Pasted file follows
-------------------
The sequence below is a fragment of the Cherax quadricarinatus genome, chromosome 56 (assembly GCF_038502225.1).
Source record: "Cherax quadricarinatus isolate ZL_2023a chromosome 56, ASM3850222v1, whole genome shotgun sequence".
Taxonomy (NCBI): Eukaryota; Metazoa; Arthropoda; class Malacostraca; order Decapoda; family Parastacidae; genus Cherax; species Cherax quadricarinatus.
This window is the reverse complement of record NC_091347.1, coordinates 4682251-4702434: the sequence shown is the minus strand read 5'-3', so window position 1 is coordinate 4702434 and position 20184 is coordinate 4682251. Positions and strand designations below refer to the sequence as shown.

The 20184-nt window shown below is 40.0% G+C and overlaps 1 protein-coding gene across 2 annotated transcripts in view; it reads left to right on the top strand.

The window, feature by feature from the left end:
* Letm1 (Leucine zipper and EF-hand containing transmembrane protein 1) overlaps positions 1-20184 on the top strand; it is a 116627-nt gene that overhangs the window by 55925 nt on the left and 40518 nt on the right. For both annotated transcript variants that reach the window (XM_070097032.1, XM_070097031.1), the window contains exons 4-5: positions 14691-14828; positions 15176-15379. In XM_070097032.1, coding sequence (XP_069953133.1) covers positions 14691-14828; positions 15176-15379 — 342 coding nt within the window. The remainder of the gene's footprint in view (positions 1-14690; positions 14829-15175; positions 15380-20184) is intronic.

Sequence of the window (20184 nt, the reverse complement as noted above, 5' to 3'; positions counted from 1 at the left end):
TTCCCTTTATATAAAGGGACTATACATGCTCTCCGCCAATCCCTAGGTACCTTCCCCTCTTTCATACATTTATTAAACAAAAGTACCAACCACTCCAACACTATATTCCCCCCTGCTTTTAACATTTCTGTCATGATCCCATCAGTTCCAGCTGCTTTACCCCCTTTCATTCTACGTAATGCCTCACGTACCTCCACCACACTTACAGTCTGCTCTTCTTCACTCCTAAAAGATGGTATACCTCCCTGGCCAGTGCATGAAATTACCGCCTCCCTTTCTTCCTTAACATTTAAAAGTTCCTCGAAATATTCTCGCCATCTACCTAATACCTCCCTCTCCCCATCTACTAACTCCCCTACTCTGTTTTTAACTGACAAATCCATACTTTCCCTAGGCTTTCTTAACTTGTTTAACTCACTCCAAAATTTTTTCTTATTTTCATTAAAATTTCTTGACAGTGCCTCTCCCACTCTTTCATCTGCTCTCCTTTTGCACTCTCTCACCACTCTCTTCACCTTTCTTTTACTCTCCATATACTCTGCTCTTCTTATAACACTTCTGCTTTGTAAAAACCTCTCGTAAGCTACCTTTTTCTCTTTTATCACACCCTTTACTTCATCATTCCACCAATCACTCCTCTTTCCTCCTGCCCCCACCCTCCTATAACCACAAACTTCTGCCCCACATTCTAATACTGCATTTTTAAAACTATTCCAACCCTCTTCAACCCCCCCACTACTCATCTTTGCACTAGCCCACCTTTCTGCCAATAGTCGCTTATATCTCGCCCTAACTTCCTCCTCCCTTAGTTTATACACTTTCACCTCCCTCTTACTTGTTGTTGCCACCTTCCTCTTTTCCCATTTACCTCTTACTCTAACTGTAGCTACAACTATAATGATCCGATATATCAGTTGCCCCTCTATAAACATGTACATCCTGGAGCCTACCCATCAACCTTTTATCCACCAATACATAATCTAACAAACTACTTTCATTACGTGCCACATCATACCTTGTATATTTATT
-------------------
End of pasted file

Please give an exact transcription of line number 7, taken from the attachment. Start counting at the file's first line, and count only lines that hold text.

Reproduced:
* Letm1 (Leucine zipper and EF-hand containing transmembrane protein 1) overlaps positions 1-20184 on the top strand; it is a 116627-nt gene that overhangs the window by 55925 nt on the left and 40518 nt on the right. For both annotated transcript variants that reach the window (XM_070097032.1, XM_070097031.1), the window contains exons 4-5: positions 14691-14828; positions 15176-15379. In XM_070097032.1, coding sequence (XP_069953133.1) covers positions 14691-14828; positions 15176-15379 — 342 coding nt within the window. The remainder of the gene's footprint in view (positions 1-14690; positions 14829-15175; positions 15380-20184) is intronic.